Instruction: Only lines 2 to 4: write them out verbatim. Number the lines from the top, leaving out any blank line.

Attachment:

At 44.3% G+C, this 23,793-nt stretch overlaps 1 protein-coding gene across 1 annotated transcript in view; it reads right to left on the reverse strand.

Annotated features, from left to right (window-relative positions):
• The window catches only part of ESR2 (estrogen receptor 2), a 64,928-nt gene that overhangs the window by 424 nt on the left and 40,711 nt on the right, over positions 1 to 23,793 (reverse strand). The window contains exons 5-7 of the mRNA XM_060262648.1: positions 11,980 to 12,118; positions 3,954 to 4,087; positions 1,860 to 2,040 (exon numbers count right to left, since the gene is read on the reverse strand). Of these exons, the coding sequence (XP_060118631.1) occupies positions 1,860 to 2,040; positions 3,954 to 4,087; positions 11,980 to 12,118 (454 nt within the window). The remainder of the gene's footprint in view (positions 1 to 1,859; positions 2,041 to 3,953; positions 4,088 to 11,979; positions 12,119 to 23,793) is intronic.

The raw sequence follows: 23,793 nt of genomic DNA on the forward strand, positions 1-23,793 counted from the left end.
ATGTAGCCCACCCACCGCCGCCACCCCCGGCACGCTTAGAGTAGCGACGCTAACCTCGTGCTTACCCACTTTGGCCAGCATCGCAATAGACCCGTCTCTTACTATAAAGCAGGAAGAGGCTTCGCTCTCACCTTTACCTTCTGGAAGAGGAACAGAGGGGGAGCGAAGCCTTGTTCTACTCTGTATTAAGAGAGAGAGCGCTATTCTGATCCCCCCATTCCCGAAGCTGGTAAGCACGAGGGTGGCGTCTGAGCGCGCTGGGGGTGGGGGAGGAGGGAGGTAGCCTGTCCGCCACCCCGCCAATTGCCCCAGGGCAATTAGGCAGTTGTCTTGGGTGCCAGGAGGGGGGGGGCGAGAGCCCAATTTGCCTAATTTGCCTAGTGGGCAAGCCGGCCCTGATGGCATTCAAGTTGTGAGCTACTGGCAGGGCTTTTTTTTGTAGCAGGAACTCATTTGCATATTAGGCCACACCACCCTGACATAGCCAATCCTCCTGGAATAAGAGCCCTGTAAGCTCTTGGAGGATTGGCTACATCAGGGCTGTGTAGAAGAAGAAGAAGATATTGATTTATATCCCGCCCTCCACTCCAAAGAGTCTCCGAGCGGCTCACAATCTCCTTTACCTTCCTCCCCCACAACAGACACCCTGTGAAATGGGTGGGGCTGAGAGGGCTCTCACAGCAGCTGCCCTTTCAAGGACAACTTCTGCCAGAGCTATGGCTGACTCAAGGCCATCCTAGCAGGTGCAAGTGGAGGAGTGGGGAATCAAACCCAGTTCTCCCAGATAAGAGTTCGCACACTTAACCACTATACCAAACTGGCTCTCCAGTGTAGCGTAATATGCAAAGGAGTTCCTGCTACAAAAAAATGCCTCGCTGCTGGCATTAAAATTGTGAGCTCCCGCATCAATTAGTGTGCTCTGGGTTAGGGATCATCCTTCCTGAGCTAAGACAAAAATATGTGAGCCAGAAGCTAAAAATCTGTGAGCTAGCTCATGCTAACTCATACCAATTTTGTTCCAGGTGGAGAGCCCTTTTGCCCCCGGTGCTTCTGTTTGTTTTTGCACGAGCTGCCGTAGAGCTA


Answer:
Annotated features, from left to right (window-relative positions):
• The window catches only part of ESR2 (estrogen receptor 2), a 64,928-nt gene that overhangs the window by 424 nt on the left and 40,711 nt on the right, over positions 1 to 23,793 (reverse strand). The window contains exons 5-7 of the mRNA XM_060262648.1: positions 11,980 to 12,118; positions 3,954 to 4,087; positions 1,860 to 2,040 (exon numbers count right to left, since the gene is read on the reverse strand). Of these exons, the coding sequence (XP_060118631.1) occupies positions 1,860 to 2,040; positions 3,954 to 4,087; positions 11,980 to 12,118 (454 nt within the window). The remainder of the gene's footprint in view (positions 1 to 1,859; positions 2,041 to 3,953; positions 4,088 to 11,979; positions 12,119 to 23,793) is intronic.

The raw sequence follows: 23,793 nt of genomic DNA on the forward strand, positions 1-23,793 counted from the left end.